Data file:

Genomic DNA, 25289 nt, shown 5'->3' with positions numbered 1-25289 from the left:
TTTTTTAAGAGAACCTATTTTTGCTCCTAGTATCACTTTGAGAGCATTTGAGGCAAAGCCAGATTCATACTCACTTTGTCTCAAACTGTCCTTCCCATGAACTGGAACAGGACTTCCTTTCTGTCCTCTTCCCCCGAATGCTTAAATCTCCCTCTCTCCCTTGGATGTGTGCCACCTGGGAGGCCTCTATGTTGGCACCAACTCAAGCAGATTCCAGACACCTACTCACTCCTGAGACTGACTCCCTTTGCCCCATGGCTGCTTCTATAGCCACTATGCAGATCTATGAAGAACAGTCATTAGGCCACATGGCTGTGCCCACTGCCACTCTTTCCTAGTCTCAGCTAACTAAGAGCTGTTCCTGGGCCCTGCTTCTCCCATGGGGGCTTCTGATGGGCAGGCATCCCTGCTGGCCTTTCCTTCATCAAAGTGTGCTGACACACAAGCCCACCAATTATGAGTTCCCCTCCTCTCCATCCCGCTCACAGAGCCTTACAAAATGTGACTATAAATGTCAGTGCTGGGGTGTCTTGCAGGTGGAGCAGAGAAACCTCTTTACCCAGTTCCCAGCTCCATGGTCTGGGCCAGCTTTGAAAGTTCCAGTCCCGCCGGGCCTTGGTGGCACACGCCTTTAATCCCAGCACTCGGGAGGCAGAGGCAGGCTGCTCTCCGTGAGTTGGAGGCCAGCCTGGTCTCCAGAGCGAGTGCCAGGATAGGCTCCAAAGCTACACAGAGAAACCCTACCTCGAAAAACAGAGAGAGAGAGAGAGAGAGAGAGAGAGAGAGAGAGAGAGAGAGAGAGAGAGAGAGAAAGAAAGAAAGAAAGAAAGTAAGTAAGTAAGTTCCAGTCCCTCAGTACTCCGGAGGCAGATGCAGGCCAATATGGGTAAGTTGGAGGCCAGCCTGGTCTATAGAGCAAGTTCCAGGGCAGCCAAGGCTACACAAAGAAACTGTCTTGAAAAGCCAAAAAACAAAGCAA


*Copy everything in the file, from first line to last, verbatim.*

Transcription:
Genomic DNA, 25289 nt, shown 5'->3' with positions numbered 1-25289 from the left:
TTTTTTAAGAGAACCTATTTTTGCTCCTAGTATCACTTTGAGAGCATTTGAGGCAAAGCCAGATTCATACTCACTTTGTCTCAAACTGTCCTTCCCATGAACTGGAACAGGACTTCCTTTCTGTCCTCTTCCCCCGAATGCTTAAATCTCCCTCTCTCCCTTGGATGTGTGCCACCTGGGAGGCCTCTATGTTGGCACCAACTCAAGCAGATTCCAGACACCTACTCACTCCTGAGACTGACTCCCTTTGCCCCATGGCTGCTTCTATAGCCACTATGCAGATCTATGAAGAACAGTCATTAGGCCACATGGCTGTGCCCACTGCCACTCTTTCCTAGTCTCAGCTAACTAAGAGCTGTTCCTGGGCCCTGCTTCTCCCATGGGGGCTTCTGATGGGCAGGCATCCCTGCTGGCCTTTCCTTCATCAAAGTGTGCTGACACACAAGCCCACCAATTATGAGTTCCCCTCCTCTCCATCCCGCTCACAGAGCCTTACAAAATGTGACTATAAATGTCAGTGCTGGGGTGTCTTGCAGGTGGAGCAGAGAAACCTCTTTACCCAGTTCCCAGCTCCATGGTCTGGGCCAGCTTTGAAAGTTCCAGTCCCGCCGGGCCTTGGTGGCACACGCCTTTAATCCCAGCACTCGGGAGGCAGAGGCAGGCTGCTCTCCGTGAGTTGGAGGCCAGCCTGGTCTCCAGAGCGAGTGCCAGGATAGGCTCCAAAGCTACACAGAGAAACCCTACCTCGAAAAACAGAGAGAGAGAGAGAGAGAGAGAGAGAGAGAGAGAGAGAGAGAGAGAGAGAGAGAGAAAGAAAGAAAGAAAGAAAGTAAGTAAGTAAGTTCCAGTCCCTCAGTACTCCGGAGGCAGATGCAGGCCAATATGGGTAAGTTGGAGGCCAGCCTGGTCTATAGAGCAAGTTCCAGGGCAGCCAAGGCTACACAAAGAAACTGTCTTGAAAAGCCAAAAAACAAAGCAA